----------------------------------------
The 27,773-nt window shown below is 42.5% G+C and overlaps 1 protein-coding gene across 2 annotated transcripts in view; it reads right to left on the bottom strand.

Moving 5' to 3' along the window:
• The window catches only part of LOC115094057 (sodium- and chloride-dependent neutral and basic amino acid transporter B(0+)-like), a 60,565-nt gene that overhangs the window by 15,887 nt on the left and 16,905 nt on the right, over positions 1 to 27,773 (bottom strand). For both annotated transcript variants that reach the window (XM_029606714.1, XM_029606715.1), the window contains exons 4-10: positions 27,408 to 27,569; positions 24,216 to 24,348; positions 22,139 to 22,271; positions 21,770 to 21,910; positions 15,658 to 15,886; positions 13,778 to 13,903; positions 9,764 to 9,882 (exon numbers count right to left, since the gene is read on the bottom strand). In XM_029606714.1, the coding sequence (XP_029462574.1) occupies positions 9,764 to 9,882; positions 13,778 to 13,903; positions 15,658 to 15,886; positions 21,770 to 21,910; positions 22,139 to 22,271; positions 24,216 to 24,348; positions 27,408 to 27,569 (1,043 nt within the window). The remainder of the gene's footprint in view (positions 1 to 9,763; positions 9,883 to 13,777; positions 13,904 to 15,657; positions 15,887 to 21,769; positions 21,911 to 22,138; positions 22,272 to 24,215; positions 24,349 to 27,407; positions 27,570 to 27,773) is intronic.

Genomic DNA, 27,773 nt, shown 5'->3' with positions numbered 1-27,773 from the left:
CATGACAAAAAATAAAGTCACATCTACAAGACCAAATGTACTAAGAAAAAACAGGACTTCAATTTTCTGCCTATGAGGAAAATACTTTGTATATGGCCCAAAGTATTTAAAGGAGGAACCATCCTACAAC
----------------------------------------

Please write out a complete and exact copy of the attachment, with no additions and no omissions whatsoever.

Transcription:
The 27,773-nt window shown below is 42.5% G+C and overlaps 1 protein-coding gene across 2 annotated transcripts in view; it reads right to left on the bottom strand.

Moving 5' to 3' along the window:
• The window catches only part of LOC115094057 (sodium- and chloride-dependent neutral and basic amino acid transporter B(0+)-like), a 60,565-nt gene that overhangs the window by 15,887 nt on the left and 16,905 nt on the right, over positions 1 to 27,773 (bottom strand). For both annotated transcript variants that reach the window (XM_029606714.1, XM_029606715.1), the window contains exons 4-10: positions 27,408 to 27,569; positions 24,216 to 24,348; positions 22,139 to 22,271; positions 21,770 to 21,910; positions 15,658 to 15,886; positions 13,778 to 13,903; positions 9,764 to 9,882 (exon numbers count right to left, since the gene is read on the bottom strand). In XM_029606714.1, the coding sequence (XP_029462574.1) occupies positions 9,764 to 9,882; positions 13,778 to 13,903; positions 15,658 to 15,886; positions 21,770 to 21,910; positions 22,139 to 22,271; positions 24,216 to 24,348; positions 27,408 to 27,569 (1,043 nt within the window). The remainder of the gene's footprint in view (positions 1 to 9,763; positions 9,883 to 13,777; positions 13,904 to 15,657; positions 15,887 to 21,769; positions 21,911 to 22,138; positions 22,272 to 24,215; positions 24,349 to 27,407; positions 27,570 to 27,773) is intronic.

Genomic DNA, 27,773 nt, shown 5'->3' with positions numbered 1-27,773 from the left:
CATGACAAAAAATAAAGTCACATCTACAAGACCAAATGTACTAAGAAAAAACAGGACTTCAATTTTCTGCCTATGAGGAAAATACTTTGTATATGGCCCAAAGTATTTAAAGGAGGAACCATCCTACAAC